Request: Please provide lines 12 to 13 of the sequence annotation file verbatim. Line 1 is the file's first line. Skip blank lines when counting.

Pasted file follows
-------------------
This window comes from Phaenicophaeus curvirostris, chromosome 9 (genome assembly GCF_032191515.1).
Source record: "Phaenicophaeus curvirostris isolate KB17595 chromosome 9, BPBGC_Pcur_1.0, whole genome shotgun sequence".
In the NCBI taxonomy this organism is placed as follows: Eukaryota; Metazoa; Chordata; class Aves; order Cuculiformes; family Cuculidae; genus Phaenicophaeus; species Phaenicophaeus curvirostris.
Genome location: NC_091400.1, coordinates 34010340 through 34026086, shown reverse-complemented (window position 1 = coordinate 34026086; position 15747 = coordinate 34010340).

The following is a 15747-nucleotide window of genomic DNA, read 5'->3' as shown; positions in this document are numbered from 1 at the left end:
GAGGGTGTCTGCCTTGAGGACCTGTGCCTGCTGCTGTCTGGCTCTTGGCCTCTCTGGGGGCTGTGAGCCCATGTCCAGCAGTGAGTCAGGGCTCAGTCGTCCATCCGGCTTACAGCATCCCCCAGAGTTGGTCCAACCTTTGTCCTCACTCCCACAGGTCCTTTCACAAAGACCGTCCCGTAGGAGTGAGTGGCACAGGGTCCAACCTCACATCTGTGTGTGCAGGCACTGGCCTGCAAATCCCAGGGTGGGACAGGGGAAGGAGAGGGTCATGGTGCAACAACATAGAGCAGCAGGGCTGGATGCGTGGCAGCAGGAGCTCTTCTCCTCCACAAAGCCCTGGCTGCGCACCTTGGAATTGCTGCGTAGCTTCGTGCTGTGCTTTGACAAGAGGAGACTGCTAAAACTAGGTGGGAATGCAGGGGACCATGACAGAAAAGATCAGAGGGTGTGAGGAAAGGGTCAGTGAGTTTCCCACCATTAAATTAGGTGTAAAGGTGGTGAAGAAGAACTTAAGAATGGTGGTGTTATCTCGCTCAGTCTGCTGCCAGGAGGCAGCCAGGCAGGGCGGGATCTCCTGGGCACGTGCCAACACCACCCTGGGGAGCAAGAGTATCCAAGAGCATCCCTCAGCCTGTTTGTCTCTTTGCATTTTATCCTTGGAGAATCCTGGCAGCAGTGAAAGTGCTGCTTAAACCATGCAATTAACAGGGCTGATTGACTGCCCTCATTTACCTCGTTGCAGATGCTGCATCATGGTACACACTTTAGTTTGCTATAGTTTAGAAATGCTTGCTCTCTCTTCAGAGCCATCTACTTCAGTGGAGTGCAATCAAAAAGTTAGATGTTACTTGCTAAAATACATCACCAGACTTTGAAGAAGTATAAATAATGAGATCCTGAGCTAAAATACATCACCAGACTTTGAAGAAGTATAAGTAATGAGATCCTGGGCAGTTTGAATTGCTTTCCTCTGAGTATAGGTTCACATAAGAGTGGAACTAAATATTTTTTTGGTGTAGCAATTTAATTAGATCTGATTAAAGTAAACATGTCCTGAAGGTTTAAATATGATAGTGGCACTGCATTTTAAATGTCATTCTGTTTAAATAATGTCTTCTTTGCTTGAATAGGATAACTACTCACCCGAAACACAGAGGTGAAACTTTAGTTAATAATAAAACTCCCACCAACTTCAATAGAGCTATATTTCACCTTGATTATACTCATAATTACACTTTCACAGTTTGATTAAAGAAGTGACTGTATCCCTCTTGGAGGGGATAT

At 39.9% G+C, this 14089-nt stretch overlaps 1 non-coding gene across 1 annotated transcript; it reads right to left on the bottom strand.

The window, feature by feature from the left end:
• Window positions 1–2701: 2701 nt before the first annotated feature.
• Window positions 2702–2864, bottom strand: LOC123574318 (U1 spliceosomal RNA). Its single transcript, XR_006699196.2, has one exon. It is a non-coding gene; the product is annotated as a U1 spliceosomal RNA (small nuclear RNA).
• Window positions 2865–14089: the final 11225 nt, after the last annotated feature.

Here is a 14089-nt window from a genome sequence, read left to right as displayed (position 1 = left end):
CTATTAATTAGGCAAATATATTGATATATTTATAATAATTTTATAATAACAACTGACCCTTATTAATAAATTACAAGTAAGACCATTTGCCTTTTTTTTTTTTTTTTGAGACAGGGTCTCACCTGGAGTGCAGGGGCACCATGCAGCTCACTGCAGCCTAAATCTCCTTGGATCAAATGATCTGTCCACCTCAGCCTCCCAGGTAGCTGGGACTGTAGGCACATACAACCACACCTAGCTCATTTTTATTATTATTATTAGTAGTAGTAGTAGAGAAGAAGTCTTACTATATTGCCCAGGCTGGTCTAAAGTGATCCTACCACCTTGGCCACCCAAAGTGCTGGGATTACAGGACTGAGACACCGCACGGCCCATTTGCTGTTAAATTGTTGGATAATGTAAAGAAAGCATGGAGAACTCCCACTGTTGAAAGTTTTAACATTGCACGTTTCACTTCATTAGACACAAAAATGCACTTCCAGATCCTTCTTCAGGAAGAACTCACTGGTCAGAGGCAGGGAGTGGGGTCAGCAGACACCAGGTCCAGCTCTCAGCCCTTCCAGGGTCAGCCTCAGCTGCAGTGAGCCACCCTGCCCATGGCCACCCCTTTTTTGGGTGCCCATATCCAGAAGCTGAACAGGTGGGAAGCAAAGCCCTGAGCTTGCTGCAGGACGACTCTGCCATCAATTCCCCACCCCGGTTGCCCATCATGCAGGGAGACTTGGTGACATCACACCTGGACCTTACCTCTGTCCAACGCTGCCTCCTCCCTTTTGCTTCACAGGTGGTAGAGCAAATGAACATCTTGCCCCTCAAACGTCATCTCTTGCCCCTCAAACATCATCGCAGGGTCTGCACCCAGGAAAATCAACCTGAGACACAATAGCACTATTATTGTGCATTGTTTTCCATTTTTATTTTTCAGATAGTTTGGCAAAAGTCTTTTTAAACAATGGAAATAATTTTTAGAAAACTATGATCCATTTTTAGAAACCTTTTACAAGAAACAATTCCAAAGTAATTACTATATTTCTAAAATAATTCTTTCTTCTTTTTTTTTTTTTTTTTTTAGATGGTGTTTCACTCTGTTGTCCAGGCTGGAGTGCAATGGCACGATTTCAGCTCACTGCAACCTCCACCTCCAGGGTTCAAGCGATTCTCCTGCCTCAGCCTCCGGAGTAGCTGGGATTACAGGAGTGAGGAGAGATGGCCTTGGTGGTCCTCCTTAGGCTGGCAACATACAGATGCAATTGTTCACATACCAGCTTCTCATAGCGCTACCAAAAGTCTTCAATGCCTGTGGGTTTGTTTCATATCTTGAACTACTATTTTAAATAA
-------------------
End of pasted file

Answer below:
Here is a 14089-nt window from a genome sequence, read left to right as displayed (position 1 = left end):
CTATTAATTAGGCAAATATATTGATATATTTATAATAATTTTATAATAACAACTGACCCTTATTAATAAATTACAAGTAAGACCATTTGCCTTTTTTTTTTTTTTTTGAGACAGGGTCTCACCTGGAGTGCAGGGGCACCATGCAGCTCACTGCAGCCTAAATCTCCTTGGATCAAATGATCTGTCCACCTCAGCCTCCCAGGTAGCTGGGACTGTAGGCACATACAACCACACCTAGCTCATTTTTATTATTATTATTAGTAGTAGTAGTAGAGAAGAAGTCTTACTATATTGCCCAGGCTGGTCTAAAGTGATCCTACCACCTTGGCCACCCAAAGTGCTGGGATTACAGGACTGAGACACCGCACGGCCCATTTGCTGTTAAATTGTTGGATAATGTAAAGAAAGCATGGAGAACTCCCACTGTTGAAAGTTTTAACATTGCACGTTTCACTTCATTAGACACAAAAATGCACTTCCAGATCCTTCTTCAGGAAGAACTCACTGGTCAGAGGCAGGGAGTGGGGTCAGCAGACACCAGGTCCAGCTCTCAGCCCTTCCAGGGTCAGCCTCAGCTGCAGTGAGCCACCCTGCCCATGGCCACCCCTTTTTTGGGTGCCCATATCCAGAAGCTGAACAGGTGGGAAGCAAAGCCCTGAGCTTGCTGCAGGACGACTCTGCCATCAATTCCCCACCCCGGTTGCCCATCATGCAGGGAGACTTGGTGACATCACACCTGGACCTTACCTCTGTCCAACGCTGCCTCCTCCCTTTTGCTTCACAGGTGGTAGAGCAAATGAACATCTTGCCCCTCAAACGTCATCTCTTGCCCCTCAAACATCATCGCAGGGTCTGCACCCAGGAAAATCAACCTGAGACACAATAGCACTATTATTGTGCATTGTTTTCCATTTTTATTTTTCAGATAGTTTGGCAAAAGTCTTTTTAAACAATGGAAATAATTTTTAGAAAACTATGATCCATTTTTAGAAACCTTTTACAAGAAACAATTCCAAAGTAATTACTATATTTCTAAAATAATTCTTTCTTCTTTTTTTTTTTTTTTTTTTAGATGGTGTTTCACTCTGTTGTCCAGGCTGGAGTGCAATGGCACGATTTCAGCTCACTGCAACCTCCACCTCCAGGGTTCAAGCGATTCTCCTGCCTCAGCCTCCGGAGTAGCTGGGATTACAGGAGTGAGGAGAGATGGCCTTGGTGGTCCTCCTTAGGCTGGCAACATACAGATGCAATTGTTCACATACCAGCTTCTCATAGCGCTACCAAAAGTCTTCAATGCCTGTGGGTTTGTTTCATATCTTGAACTACTATTTTAAATAA